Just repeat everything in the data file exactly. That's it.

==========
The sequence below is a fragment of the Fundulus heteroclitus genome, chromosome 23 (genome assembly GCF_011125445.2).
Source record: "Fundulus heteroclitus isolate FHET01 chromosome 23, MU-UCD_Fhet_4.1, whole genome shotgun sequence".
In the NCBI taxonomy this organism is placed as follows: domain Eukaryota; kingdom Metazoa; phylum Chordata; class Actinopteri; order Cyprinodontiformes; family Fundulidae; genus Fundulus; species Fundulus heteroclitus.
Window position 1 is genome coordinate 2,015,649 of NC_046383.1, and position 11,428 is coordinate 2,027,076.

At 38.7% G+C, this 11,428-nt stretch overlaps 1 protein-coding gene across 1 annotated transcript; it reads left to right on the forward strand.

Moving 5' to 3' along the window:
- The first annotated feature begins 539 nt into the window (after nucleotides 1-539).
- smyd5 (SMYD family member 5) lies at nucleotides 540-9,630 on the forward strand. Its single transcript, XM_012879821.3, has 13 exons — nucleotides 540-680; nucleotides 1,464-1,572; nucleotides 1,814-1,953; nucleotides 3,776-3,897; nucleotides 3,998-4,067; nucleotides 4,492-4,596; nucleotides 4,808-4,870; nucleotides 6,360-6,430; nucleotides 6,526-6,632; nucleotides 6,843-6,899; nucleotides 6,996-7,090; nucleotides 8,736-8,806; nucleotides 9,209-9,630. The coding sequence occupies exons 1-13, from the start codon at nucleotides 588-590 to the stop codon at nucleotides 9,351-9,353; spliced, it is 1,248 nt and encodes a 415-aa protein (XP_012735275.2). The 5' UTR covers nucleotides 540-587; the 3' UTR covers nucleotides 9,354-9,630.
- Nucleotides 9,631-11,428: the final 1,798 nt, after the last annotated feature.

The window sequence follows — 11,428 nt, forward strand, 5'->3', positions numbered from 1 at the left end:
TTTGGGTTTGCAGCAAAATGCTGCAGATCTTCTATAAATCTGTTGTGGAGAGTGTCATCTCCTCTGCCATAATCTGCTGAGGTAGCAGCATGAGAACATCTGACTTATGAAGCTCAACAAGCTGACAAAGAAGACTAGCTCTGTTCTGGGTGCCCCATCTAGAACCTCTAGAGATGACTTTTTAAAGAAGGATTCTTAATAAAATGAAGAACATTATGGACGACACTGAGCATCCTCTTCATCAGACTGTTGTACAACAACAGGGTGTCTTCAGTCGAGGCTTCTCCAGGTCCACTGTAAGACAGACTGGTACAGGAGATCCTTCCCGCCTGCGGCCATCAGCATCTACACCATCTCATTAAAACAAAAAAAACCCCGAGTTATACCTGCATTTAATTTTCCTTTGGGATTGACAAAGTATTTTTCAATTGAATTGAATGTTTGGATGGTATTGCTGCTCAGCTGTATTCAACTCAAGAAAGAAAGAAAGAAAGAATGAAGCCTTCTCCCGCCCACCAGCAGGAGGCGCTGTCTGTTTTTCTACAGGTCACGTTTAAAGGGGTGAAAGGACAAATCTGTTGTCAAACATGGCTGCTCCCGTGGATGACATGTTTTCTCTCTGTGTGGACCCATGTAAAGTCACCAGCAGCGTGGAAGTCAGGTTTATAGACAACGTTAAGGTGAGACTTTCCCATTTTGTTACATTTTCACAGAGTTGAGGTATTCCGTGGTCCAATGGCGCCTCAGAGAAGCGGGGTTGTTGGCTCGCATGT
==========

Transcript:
The sequence below is a fragment of the Fundulus heteroclitus genome, chromosome 23 (genome assembly GCF_011125445.2).
Source record: "Fundulus heteroclitus isolate FHET01 chromosome 23, MU-UCD_Fhet_4.1, whole genome shotgun sequence".
In the NCBI taxonomy this organism is placed as follows: domain Eukaryota; kingdom Metazoa; phylum Chordata; class Actinopteri; order Cyprinodontiformes; family Fundulidae; genus Fundulus; species Fundulus heteroclitus.
Window position 1 is genome coordinate 2,015,649 of NC_046383.1, and position 11,428 is coordinate 2,027,076.

At 38.7% G+C, this 11,428-nt stretch overlaps 1 protein-coding gene across 1 annotated transcript; it reads left to right on the forward strand.

Moving 5' to 3' along the window:
- The first annotated feature begins 539 nt into the window (after nucleotides 1-539).
- smyd5 (SMYD family member 5) lies at nucleotides 540-9,630 on the forward strand. Its single transcript, XM_012879821.3, has 13 exons — nucleotides 540-680; nucleotides 1,464-1,572; nucleotides 1,814-1,953; nucleotides 3,776-3,897; nucleotides 3,998-4,067; nucleotides 4,492-4,596; nucleotides 4,808-4,870; nucleotides 6,360-6,430; nucleotides 6,526-6,632; nucleotides 6,843-6,899; nucleotides 6,996-7,090; nucleotides 8,736-8,806; nucleotides 9,209-9,630. The coding sequence occupies exons 1-13, from the start codon at nucleotides 588-590 to the stop codon at nucleotides 9,351-9,353; spliced, it is 1,248 nt and encodes a 415-aa protein (XP_012735275.2). The 5' UTR covers nucleotides 540-587; the 3' UTR covers nucleotides 9,354-9,630.
- Nucleotides 9,631-11,428: the final 1,798 nt, after the last annotated feature.

The window sequence follows — 11,428 nt, forward strand, 5'->3', positions numbered from 1 at the left end:
TTTGGGTTTGCAGCAAAATGCTGCAGATCTTCTATAAATCTGTTGTGGAGAGTGTCATCTCCTCTGCCATAATCTGCTGAGGTAGCAGCATGAGAACATCTGACTTATGAAGCTCAACAAGCTGACAAAGAAGACTAGCTCTGTTCTGGGTGCCCCATCTAGAACCTCTAGAGATGACTTTTTAAAGAAGGATTCTTAATAAAATGAAGAACATTATGGACGACACTGAGCATCCTCTTCATCAGACTGTTGTACAACAACAGGGTGTCTTCAGTCGAGGCTTCTCCAGGTCCACTGTAAGACAGACTGGTACAGGAGATCCTTCCCGCCTGCGGCCATCAGCATCTACACCATCTCATTAAAACAAAAAAAACCCCGAGTTATACCTGCATTTAATTTTCCTTTGGGATTGACAAAGTATTTTTCAATTGAATTGAATGTTTGGATGGTATTGCTGCTCAGCTGTATTCAACTCAAGAAAGAAAGAAAGAAAGAATGAAGCCTTCTCCCGCCCACCAGCAGGAGGCGCTGTCTGTTTTTCTACAGGTCACGTTTAAAGGGGTGAAAGGACAAATCTGTTGTCAAACATGGCTGCTCCCGTGGATGACATGTTTTCTCTCTGTGTGGACCCATGTAAAGTCACCAGCAGCGTGGAAGTCAGGTTTATAGACAACGTTAAGGTGAGACTTTCCCATTTTGTTACATTTTCACAGAGTTGAGGTATTCCGTGGTCCAATGGCGCCTCAGAGAAGCGGGGTTGTTGGCTCGCATGT